Dear Mrs Macaulay,
My brother has a daughter in Jamaica and he tries to be very active in her life, but the mother makes it very difficult for him to do so. She has caused many problems for our family.
She belittles him because he is not working. Our family has provided some support for him and the child.
My brother has now migrated to the US. My mother lives in Jamaica and she actively tries to be in her grandchild’s life, but the mother refuses to let that happen.
We really don’t understand why she and her family have this negative attitude towards us. We’ve tried setting up counsellors to talk with her, but she still denies us any access to my niece.
It has been very difficult for my brother. This is his first child, and the fact that his daughter cannot be part of his life creates an emotional strain for him.
Is there any legal advice you could give us so we can get some type of custody of my niece?
These situations are so heartbreaking. One would think that the older I get, and with all my experience, I would be used to the cruel decisions and actions taken against children by mothers, fathers, husbands, wives, and other family members. These people have no idea of the adverse effects of their actions on the very children they would swear that they love.
This is a selfish and inconsiderate kind of love. These people are certainly not acting in the best interests of the child.
I should point out that the Child Care and Protection Act enjoins that any decision which would affect a child’s rights must get and give due regard to the child’s opinion about the matter.
This leads me to the actual position of their misconception of their ‘right’. They have absolutely no right to keep the child from knowing and having a relationship with her father and her paternal family. The child possesses this right, and they have an obligation to give it effect, not to prevent it. The father also has the right of access to his child, just as his family does. His right does not depend on provision of support, though there is the legal obligation on him to provide. From what you say, while he was not working, your family supported him and his child. This is what a real family does.
You say that he is now settled in the United States of America and that your mother, who still resides in Jamaica and who had a relationship with the child, is being prevented from continuing her role as grandparent to her grandchild.
So, what can be done? She should continue her efforts and your brother should continue, through her, to provide for the child. She must keep a record of the sums paid over, and when, and to whom given. Then your brother and your mother should retain the services of an attorney-at-law to apply on his behalf for joint custody of his child with the mother.
So, all main decisions for her upbringing must be made with his input in conjunction with the mother. If she acts contrary to such an order, she would be acting in contempt of such a court order.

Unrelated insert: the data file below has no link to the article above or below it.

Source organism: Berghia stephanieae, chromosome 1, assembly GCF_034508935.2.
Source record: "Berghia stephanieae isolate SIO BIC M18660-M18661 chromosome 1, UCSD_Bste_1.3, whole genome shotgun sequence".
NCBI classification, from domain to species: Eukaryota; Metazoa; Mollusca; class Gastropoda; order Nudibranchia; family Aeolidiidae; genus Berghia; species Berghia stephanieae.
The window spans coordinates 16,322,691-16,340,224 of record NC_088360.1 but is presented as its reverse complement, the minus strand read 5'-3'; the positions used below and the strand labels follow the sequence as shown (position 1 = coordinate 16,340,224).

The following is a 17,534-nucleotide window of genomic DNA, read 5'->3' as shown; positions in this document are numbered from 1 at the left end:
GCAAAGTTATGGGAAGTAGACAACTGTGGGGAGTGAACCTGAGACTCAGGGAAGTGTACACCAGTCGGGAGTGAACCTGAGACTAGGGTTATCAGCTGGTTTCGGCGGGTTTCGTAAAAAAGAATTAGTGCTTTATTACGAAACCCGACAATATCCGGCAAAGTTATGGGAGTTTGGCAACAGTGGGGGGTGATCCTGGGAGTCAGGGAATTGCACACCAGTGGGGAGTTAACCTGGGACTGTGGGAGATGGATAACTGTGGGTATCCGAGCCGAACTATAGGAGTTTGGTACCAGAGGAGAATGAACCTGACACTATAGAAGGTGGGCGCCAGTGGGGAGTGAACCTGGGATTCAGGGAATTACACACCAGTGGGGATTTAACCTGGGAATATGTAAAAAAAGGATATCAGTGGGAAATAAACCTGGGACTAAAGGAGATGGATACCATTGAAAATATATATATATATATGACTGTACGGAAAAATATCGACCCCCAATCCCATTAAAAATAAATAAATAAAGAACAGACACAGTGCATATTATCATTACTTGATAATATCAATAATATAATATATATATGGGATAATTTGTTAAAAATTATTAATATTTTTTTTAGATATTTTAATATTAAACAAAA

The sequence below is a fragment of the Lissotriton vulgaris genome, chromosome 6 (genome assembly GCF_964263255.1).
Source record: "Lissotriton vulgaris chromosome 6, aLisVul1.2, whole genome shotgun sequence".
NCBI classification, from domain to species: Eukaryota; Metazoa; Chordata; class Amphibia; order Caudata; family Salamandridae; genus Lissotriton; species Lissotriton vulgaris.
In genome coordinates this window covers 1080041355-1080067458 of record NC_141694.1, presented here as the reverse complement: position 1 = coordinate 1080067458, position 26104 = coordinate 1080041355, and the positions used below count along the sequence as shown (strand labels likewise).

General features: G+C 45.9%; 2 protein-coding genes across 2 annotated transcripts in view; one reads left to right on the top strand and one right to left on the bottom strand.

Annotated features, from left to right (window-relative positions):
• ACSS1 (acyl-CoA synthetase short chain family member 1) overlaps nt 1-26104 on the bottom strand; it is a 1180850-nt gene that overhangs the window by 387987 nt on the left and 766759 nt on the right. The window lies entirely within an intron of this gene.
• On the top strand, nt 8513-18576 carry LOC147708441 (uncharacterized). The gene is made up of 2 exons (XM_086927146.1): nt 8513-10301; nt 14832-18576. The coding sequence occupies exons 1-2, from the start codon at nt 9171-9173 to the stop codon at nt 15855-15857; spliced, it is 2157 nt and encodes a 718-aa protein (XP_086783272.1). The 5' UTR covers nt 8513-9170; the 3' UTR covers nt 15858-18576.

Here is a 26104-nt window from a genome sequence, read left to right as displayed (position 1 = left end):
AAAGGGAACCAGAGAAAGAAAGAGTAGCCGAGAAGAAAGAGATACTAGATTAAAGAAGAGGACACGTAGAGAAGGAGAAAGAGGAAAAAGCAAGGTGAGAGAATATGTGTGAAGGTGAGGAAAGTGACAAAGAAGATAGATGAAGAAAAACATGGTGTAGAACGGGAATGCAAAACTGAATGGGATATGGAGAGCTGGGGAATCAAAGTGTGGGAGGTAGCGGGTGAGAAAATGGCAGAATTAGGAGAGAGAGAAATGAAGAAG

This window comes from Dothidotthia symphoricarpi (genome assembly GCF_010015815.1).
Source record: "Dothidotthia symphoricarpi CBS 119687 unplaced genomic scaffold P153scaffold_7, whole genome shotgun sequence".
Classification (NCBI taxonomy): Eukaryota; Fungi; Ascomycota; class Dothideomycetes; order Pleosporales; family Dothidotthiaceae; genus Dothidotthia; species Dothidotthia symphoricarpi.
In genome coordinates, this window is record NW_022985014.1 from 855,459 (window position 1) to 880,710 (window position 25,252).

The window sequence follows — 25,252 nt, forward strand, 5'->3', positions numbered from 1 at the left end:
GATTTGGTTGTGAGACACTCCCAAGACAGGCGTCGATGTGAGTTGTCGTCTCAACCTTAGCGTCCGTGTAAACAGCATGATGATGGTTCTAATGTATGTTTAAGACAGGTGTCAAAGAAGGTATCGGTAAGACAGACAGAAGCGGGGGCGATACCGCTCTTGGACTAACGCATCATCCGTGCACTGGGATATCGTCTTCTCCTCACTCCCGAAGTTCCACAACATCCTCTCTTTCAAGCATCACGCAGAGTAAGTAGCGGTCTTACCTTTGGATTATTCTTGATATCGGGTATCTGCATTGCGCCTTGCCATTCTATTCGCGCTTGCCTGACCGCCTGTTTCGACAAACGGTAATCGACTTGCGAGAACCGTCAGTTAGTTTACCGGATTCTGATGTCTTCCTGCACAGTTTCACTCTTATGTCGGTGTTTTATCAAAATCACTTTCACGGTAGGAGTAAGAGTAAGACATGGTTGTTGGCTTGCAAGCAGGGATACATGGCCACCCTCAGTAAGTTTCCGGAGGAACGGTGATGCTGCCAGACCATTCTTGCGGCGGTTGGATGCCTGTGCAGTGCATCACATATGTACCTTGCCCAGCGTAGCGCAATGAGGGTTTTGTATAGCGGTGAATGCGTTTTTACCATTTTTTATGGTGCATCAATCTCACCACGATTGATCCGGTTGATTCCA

In addition, on the father’s behalf should be added his application for access, which can be done via the Internet, plus regular phone calls and that his daughter should spend one-half of her summer holidays with him annually.
For your mother, and with your brother’s acquiescence and joinder, the application should be for access. That is to say, for one-half of the other two major school holidays to be spent with her as well as alternative weekends. Or, your brother can make the whole application for joint custody with access of one-half major school holidays and alternative residential to him and that the long summer one be with him in the USA and the rest with his mother in Jamaica.
The attorney-at-law retained would need to get more details than you have given to me for a decision as to which of the above paths to take. The fact that your brother is now in the States does not deprive him of his paternal rights or his right to apply to the court (Supreme Court or Family Court) for orders for him and his mother to be granted them. Such orders are made every day. You and your family must act as soon as possible in this regard, and the court will make the orders necessary to uphold your niece’s right of access to her father and paternal relatives, who have shown their interest and willingness to be in the child’s life, which would be in the best interests of the child.
So, please get on with legal representation as soon as you can. Please accept my best wishes to you all, and my hope for success to your brother and mother with their applications.
Margarette May Macaulay is an attorney-at-law, Supreme Court mediator, notary public, and women’s and children’s rights advocate. Send questions via e-mail to firstname.lastname@example.org; or write to All Woman, 40-42 1/2 Beechwood Avenue, Kingston 5. All responses are published. Mrs Macaulay cannot provide personal responses.
The contents of this article are for informational purposes only and must not be relied upon as an alternative to legal advice from your own attorney.